Jack Williamson, of Winter Park, Florida --- but originally from Williamson of course --- decided recently to entrust four items related to his late uncle, U.S. Army Air Forces 2nd Lt. Howard M. Oden (1922-1943), to the Lucas County Historical Society.
These arrived safely Saturday afternoon --- on one of southern Iowa's coldest and most snow-covered days --- in two huge FedEx cartons. We're delighted to have them and they will go out to the museum on Monday, after the driveway is cleared. In the meantime, I have custody. My photographs of of the items --- propped on chairs in the living room --- are not the best; I'll do better at the museum.
In addition to the portrait of Lt. Oden, Jack shared the three-star service banner that was displayed in the home of his grandparents, Preston H. and Olive (Cain) Oden, in honor of their three sons in the service --- the gold star represents the sacrifice of Howard Oden; the blue stars, the service of U.S. Army 1st Lt. Loren F. Oden and U.S. Army Sgt. Donald B. Oden. Lt. Oden's aviator crush cap and a depiction of the cockpit of a B-24 Liberator like the one he was aboard when he was killed complete the collection.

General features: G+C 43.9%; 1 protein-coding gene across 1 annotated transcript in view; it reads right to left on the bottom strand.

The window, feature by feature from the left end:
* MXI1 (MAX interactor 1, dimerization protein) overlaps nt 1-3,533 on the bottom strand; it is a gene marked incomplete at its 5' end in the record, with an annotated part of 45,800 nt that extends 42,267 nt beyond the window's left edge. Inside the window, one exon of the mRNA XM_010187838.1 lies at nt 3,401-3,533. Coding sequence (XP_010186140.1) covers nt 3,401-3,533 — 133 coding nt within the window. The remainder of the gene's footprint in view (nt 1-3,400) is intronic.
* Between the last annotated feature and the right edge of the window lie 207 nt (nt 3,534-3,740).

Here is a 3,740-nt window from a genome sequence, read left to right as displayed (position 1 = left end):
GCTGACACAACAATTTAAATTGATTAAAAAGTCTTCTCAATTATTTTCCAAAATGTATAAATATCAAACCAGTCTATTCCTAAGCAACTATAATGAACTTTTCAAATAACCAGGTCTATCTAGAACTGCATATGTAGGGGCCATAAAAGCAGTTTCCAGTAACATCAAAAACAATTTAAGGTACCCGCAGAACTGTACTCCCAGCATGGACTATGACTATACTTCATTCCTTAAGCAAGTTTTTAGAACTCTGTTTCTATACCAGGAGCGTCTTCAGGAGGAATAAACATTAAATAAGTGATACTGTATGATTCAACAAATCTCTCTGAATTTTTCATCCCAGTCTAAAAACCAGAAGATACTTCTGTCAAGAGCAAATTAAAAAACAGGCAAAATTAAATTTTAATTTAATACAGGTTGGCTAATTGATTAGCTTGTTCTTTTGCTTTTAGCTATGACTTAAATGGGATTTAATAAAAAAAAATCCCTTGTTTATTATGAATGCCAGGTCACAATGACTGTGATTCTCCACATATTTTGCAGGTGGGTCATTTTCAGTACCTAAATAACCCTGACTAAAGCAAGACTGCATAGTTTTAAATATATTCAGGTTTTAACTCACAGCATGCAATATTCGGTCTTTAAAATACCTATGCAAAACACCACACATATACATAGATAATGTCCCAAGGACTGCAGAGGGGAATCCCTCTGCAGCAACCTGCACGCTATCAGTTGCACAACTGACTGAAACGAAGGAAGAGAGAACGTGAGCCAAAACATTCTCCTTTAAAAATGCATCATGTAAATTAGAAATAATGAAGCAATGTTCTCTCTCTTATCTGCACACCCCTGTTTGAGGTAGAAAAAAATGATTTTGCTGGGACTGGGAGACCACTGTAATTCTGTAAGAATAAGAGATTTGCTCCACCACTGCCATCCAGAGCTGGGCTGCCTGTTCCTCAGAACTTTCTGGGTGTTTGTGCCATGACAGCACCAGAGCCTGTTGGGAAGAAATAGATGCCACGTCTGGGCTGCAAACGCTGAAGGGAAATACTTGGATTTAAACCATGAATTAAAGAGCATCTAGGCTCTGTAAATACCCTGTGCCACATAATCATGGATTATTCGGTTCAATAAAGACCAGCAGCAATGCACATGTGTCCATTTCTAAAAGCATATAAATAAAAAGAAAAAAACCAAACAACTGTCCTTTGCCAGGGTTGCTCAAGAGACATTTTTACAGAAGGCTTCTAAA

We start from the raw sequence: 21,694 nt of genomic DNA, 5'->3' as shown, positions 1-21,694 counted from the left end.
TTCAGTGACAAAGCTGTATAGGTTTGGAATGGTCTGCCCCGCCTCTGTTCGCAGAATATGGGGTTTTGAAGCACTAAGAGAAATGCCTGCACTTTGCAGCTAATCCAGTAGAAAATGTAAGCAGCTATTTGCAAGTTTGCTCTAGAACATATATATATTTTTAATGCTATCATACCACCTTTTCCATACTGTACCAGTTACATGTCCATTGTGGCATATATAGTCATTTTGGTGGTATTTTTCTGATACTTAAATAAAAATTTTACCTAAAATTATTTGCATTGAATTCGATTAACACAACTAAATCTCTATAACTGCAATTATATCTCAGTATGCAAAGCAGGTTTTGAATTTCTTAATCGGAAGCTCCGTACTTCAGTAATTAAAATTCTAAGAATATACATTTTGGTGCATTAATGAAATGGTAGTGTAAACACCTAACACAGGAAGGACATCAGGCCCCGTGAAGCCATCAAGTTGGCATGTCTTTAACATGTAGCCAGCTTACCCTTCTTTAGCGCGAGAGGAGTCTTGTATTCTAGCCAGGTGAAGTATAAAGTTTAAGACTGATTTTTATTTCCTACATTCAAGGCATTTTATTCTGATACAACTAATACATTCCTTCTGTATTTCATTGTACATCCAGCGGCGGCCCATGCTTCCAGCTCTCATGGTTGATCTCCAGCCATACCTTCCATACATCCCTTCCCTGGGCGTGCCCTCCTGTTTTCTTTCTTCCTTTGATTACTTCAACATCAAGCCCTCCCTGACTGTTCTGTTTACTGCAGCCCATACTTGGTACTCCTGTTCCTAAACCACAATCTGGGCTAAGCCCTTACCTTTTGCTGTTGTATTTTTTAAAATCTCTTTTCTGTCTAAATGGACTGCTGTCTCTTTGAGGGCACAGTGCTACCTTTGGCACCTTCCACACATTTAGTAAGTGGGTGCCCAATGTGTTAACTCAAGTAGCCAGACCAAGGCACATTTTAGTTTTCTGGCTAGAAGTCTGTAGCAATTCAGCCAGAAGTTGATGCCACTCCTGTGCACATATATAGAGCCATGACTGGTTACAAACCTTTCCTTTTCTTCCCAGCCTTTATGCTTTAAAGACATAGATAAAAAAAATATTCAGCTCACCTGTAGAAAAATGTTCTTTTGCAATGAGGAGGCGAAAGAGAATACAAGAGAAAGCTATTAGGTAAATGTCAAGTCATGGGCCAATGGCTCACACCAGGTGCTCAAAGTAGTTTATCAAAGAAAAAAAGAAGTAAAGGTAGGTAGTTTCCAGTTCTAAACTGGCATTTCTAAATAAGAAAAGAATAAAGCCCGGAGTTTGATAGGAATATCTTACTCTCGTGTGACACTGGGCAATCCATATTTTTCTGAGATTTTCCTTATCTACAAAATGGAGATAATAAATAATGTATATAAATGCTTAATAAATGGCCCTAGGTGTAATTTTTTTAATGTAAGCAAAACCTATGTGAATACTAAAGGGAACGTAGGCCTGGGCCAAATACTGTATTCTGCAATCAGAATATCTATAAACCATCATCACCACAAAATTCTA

Lt. Oden, born May 18, 1922, at Chariton, was a 1939 graduate of Russell High School who attended Parsons College for two years and then worked in Washington, D.C., for a year before enlisting on April 10, 1942, in the U.S. Army Air Corps.
He was deployed to North Africa with the 448th Bombardment Group on Nov. 20, 1943, flying a B-24 Liberator. On 8 December 1943, he and other airmen were killed when their plane exploded during a training flight near Marrakech, Morocco. Recovered remains were repatriated during 1949. Ten --- including Howard --- share a common grave at Zachary Taylor National Cemetery in Louisville, Kentucky.
|The Chariton Leader, Aug. 23, 1949|